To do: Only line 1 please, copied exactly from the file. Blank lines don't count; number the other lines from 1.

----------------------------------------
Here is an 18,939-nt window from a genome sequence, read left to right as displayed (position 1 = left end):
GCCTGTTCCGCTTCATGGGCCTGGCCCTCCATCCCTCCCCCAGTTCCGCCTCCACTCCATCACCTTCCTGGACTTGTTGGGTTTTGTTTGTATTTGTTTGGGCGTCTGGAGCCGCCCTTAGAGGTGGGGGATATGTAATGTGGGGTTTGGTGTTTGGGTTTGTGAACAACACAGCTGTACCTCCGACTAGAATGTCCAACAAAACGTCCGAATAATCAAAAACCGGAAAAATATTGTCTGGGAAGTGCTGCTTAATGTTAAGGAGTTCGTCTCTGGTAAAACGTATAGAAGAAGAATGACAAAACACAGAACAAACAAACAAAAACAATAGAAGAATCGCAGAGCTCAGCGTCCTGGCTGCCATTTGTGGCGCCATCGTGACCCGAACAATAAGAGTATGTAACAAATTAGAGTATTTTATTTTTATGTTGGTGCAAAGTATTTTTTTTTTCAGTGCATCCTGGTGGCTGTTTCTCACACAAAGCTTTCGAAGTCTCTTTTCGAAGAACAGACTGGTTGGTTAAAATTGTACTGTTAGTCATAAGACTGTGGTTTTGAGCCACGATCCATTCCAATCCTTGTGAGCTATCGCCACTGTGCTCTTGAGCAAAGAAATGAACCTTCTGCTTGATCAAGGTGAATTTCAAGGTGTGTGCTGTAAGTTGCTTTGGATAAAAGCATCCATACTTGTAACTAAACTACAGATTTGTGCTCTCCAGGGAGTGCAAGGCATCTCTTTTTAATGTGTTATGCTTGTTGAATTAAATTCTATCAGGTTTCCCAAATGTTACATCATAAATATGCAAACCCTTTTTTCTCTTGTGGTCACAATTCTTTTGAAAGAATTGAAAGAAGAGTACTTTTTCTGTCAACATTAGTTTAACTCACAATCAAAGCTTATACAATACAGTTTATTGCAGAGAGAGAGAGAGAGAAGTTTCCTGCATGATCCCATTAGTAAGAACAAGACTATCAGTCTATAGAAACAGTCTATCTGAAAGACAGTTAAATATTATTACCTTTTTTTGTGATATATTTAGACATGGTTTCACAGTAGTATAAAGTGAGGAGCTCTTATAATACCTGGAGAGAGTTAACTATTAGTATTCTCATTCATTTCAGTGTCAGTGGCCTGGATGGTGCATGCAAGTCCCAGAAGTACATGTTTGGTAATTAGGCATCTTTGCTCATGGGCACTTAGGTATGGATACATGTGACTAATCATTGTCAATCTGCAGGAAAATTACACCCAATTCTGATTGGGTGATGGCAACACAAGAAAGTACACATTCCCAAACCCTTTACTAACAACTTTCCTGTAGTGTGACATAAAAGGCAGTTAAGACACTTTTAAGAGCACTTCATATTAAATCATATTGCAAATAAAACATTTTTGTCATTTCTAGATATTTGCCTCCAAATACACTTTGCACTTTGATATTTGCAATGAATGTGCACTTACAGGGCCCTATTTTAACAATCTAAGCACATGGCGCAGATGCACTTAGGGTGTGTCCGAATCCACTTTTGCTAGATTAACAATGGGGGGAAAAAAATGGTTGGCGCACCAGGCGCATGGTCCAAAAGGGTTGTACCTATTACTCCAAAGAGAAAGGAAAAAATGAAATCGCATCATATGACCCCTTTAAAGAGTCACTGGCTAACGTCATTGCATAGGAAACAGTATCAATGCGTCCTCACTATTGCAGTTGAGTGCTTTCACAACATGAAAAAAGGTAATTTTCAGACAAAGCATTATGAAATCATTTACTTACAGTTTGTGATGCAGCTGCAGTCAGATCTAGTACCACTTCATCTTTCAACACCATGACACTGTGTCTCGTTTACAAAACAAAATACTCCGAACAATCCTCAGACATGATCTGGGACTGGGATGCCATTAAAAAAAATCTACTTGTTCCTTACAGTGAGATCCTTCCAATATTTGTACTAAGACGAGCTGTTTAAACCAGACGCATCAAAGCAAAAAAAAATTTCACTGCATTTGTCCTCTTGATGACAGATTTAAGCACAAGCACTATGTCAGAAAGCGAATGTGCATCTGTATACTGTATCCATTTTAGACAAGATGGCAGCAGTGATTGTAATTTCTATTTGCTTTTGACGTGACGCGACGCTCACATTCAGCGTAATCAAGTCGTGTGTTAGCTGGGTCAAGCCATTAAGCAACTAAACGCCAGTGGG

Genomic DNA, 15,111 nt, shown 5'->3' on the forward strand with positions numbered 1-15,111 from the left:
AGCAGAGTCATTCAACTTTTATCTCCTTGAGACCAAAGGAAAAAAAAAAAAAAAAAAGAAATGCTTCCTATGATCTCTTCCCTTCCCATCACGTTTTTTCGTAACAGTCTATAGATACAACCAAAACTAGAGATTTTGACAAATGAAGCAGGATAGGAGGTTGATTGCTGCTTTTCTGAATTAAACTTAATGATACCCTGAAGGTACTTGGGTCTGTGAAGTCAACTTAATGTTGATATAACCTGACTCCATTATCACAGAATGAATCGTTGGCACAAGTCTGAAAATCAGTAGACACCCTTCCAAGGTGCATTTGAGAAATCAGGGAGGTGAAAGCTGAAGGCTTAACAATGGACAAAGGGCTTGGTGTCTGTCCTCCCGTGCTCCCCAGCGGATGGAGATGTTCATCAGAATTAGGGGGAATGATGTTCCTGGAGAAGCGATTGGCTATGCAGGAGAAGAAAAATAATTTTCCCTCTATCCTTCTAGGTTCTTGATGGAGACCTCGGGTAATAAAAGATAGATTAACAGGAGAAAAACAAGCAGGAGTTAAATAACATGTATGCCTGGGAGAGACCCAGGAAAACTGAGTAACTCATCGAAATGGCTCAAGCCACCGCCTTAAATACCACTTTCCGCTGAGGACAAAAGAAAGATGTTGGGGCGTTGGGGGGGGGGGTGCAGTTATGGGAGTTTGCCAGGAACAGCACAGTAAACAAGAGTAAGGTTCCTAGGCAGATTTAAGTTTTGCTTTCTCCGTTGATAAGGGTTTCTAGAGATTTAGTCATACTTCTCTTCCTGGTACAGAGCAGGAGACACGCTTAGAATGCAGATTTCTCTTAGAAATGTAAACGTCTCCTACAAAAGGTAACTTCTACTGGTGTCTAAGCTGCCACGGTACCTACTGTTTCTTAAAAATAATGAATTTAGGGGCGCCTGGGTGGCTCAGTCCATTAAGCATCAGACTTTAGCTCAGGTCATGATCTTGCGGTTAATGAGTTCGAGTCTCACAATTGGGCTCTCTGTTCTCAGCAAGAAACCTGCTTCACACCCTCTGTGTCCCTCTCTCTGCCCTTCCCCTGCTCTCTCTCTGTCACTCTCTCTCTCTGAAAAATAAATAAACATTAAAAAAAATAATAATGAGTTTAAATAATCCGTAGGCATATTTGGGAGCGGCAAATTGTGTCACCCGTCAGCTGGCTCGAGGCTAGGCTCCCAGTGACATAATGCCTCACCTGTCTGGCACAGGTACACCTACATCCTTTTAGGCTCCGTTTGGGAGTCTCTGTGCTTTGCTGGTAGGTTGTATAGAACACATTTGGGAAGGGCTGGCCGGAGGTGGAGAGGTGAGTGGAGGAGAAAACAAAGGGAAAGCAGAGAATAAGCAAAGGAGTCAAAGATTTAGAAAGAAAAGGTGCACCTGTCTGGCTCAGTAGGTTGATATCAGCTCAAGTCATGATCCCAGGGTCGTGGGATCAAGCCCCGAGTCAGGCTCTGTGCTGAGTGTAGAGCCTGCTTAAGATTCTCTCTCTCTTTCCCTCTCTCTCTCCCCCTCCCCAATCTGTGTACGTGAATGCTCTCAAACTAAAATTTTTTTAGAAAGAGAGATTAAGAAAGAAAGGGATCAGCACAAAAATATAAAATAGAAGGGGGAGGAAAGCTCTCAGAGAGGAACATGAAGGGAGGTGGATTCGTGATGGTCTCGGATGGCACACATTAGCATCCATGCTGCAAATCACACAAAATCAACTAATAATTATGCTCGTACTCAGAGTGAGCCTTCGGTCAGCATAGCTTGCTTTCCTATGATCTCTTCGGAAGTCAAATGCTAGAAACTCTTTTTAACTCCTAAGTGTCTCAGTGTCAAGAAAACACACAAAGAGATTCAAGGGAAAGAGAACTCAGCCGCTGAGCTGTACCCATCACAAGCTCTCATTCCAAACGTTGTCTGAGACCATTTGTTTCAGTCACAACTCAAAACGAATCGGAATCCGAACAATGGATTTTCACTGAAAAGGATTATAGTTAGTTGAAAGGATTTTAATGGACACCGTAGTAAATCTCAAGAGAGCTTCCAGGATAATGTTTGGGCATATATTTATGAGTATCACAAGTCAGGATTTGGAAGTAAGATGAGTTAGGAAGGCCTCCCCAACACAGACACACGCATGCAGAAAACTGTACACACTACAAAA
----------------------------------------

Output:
Here is an 18,939-nt window from a genome sequence, read left to right as displayed (position 1 = left end):